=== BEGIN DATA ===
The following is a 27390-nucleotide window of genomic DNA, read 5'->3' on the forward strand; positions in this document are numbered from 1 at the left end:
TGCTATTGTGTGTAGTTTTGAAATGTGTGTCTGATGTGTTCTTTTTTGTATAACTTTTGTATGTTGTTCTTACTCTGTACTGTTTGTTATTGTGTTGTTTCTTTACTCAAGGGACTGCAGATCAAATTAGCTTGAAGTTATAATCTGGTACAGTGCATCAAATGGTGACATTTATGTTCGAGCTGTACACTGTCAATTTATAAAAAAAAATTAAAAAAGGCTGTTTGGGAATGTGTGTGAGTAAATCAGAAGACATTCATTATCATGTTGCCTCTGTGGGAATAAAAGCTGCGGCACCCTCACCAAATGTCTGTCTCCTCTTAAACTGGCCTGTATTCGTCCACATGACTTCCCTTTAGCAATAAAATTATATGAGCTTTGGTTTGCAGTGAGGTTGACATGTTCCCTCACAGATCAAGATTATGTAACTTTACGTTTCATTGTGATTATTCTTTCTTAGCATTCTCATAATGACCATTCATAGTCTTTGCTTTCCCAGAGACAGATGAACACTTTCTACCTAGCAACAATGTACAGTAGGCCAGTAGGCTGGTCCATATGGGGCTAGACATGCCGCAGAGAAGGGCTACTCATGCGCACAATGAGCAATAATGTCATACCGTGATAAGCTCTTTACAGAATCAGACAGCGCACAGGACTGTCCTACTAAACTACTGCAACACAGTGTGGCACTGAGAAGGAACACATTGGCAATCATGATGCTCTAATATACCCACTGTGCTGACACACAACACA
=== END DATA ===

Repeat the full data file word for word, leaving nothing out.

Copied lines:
The following is a 27390-nucleotide window of genomic DNA, read 5'->3' on the forward strand; positions in this document are numbered from 1 at the left end:
TGCTATTGTGTGTAGTTTTGAAATGTGTGTCTGATGTGTTCTTTTTTGTATAACTTTTGTATGTTGTTCTTACTCTGTACTGTTTGTTATTGTGTTGTTTCTTTACTCAAGGGACTGCAGATCAAATTAGCTTGAAGTTATAATCTGGTACAGTGCATCAAATGGTGACATTTATGTTCGAGCTGTACACTGTCAATTTATAAAAAAAAATTAAAAAAGGCTGTTTGGGAATGTGTGTGAGTAAATCAGAAGACATTCATTATCATGTTGCCTCTGTGGGAATAAAAGCTGCGGCACCCTCACCAAATGTCTGTCTCCTCTTAAACTGGCCTGTATTCGTCCACATGACTTCCCTTTAGCAATAAAATTATATGAGCTTTGGTTTGCAGTGAGGTTGACATGTTCCCTCACAGATCAAGATTATGTAACTTTACGTTTCATTGTGATTATTCTTTCTTAGCATTCTCATAATGACCATTCATAGTCTTTGCTTTCCCAGAGACAGATGAACACTTTCTACCTAGCAACAATGTACAGTAGGCCAGTAGGCTGGTCCATATGGGGCTAGACATGCCGCAGAGAAGGGCTACTCATGCGCACAATGAGCAATAATGTCATACCGTGATAAGCTCTTTACAGAATCAGACAGCGCACAGGACTGTCCTACTAAACTACTGCAACACAGTGTGGCACTGAGAAGGAACACATTGGCAATCATGATGCTCTAATATACCCACTGTGCTGACACACAACACA